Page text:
Rachel Ann Bailey


Brief Life History of Rachel Ann

Rachel Ann Bailey was born in 1812, in United States. She married Collingwood Clark Grubb on 14 May 1835, in Philadelphia Monthly Meeting, Philadelphia, Philadelphia, Pennsylvania, United States. They were the parents of at least 2 sons. She lived in Chester Monthly Meeting, Delaware, Pennsylvania, United States in 1850. She died in 1837, in Batavia Township, Clermont, Ohio, United States, at the age of 25.

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Family Time Line

Collingwood Clark Grubb
Rachel Ann Bailey
Marriage: 14 May 1835
Alfred Bailey Grubb
Eli Bailey Grubb

Sources (2)

  • Rachel Bailey, "United States Census, 1850"
  • Barley in entry for Eli B Grubb, "Ohio Deaths, 1908-1953"

Spouse and Children

  • Marriage
    14 May 1835Philadelphia Monthly Meeting, Philadelphia, Philadelphia, Pennsylvania, United States
  • Children (2)

    World Events (8)


    Age 0

    War of 1812. U.S. declares war on Britain over British interference with American maritime shipping and westward expansion.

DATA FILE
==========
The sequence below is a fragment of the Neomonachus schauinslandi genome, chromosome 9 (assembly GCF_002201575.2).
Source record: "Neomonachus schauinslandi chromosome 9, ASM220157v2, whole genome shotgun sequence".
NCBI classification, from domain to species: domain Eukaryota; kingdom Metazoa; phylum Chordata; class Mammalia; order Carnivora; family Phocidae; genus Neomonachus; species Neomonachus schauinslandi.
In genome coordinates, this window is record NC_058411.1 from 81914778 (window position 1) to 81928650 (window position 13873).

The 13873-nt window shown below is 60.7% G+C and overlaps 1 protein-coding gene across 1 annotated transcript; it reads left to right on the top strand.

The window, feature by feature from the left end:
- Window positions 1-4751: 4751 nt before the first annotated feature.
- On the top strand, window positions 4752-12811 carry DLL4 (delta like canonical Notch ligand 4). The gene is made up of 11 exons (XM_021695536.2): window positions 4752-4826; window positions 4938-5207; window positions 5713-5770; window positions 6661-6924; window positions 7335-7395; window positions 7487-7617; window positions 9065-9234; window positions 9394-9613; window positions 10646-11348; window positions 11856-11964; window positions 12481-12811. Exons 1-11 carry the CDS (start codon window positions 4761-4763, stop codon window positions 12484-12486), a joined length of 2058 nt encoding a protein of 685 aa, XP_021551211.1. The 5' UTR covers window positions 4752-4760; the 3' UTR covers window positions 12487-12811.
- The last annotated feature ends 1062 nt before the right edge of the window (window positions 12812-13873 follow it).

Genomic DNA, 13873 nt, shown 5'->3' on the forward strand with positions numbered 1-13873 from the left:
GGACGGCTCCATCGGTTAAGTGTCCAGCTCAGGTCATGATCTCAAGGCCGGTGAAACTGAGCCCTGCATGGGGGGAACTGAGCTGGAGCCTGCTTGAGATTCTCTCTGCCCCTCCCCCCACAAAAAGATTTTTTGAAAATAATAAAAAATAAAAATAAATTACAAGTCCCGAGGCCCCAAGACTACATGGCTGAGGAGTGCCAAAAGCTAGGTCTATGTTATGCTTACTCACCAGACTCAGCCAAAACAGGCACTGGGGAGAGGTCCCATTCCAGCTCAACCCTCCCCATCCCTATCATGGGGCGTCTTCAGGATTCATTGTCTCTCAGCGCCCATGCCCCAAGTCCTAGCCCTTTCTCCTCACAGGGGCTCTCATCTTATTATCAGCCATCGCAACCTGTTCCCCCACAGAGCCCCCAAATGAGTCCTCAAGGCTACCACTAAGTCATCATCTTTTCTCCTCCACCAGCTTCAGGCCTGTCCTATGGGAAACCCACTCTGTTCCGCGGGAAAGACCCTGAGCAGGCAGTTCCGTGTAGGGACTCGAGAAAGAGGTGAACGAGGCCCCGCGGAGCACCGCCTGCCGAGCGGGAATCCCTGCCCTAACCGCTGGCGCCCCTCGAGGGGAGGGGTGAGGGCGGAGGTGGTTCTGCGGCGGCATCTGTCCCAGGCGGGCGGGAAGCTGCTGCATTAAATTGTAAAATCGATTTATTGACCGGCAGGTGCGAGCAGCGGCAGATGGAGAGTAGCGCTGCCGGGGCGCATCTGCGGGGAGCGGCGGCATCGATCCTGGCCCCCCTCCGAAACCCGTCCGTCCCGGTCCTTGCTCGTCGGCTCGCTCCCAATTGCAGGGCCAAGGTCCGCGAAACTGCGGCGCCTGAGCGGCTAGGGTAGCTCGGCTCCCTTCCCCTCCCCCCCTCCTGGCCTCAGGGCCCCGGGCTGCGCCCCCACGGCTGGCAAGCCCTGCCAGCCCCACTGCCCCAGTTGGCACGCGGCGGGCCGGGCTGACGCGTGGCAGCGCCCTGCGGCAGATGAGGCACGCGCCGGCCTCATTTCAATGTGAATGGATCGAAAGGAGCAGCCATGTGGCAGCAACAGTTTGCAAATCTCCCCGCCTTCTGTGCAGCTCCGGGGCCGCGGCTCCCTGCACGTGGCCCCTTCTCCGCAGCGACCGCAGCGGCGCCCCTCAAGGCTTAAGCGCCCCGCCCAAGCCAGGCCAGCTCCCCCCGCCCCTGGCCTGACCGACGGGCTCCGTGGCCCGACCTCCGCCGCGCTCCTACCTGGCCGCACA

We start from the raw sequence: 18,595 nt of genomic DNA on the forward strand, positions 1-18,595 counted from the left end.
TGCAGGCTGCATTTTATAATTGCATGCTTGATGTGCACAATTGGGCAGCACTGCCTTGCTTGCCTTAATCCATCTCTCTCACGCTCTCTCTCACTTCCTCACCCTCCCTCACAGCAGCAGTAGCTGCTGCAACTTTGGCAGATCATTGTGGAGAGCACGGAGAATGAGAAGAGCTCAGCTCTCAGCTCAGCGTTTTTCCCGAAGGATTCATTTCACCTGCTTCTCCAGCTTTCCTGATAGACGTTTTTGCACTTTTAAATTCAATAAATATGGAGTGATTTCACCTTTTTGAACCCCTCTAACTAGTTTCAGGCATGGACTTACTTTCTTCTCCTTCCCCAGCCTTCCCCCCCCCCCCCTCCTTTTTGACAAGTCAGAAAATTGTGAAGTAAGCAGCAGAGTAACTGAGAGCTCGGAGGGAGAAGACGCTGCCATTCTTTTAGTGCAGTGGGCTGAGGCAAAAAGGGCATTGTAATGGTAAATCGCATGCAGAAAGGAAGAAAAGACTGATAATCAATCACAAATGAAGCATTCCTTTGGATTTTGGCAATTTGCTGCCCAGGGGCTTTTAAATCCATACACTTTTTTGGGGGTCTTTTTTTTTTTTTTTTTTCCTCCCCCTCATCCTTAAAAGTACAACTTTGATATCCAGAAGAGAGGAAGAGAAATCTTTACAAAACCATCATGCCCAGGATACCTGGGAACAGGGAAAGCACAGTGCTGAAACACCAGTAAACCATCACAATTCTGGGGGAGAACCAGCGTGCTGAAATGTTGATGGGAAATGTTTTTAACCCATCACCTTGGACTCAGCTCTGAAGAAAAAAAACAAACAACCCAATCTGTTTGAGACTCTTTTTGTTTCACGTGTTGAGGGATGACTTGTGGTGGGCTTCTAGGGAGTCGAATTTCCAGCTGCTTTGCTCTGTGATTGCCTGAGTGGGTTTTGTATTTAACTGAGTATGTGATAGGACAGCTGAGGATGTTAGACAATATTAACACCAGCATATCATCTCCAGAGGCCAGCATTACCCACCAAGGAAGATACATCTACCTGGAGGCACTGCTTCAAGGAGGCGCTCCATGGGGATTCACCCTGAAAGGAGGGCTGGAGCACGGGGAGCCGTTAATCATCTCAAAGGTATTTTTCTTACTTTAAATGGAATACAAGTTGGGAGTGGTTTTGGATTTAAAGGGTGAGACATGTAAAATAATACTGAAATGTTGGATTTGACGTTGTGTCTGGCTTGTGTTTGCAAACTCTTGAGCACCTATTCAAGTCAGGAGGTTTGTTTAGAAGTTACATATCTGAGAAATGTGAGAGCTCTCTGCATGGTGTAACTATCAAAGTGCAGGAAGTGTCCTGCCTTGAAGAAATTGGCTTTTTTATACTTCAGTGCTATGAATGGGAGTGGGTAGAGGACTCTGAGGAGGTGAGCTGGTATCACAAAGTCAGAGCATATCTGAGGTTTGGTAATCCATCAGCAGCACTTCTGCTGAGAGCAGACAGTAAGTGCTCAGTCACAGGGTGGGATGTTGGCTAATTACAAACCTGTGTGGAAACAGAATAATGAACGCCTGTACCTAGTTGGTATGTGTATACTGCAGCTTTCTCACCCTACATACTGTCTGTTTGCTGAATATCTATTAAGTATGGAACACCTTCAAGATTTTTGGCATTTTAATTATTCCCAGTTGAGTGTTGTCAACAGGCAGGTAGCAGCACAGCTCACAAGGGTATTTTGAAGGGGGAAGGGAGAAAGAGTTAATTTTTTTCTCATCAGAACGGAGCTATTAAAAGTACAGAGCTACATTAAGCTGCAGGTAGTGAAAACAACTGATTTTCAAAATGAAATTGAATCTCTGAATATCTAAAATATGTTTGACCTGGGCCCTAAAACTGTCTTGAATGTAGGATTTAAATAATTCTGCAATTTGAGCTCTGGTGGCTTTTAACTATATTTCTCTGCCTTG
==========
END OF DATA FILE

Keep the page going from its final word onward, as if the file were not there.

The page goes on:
1812 · Harrisburg Becomes the State Capital

    Age 0

    Harrisburg had important parts with migration, the Civil War, and the Industrial Revolution. 

    1820 · Making States Equal

    Age 8

    The Missouri Compromise helped provide the entrance of Maine as a free state and Missouri as a slave state into the United States. As part of the compromise, slavery was prohibited north of the 36°30′ parallel, excluding Missouri.

    Name Meaning

    English: status name for a steward or official, from Middle English bailli ‘manager, administrator’ (Old French baillis, from Late Latin baiulivus, an adjectival derivative of baiulus ‘attendant, carrier, porter’).

    English: habitational name from Bailey in Little Mitton, Lancashire, named with Old English beg ‘berry’ + lēah ‘woodland clearing’.

    English: occasionally a topographic name for someone who lived by the outer wall of a castle, from Middle English (Old French) bailli ‘outer courtyard of a castle’ (Old French bail(le) ‘enclosure’, a derivative of bailer ‘to enclose’). This term became a placename in its own right, denoting a district beside a fortification or wall, as in the case of the Old Bailey in London, which formed part of the early medieval outer wall of the city.

    Dictionary of American Family Names © Patrick Hanks 2003, 2006.

    Possible Related Names

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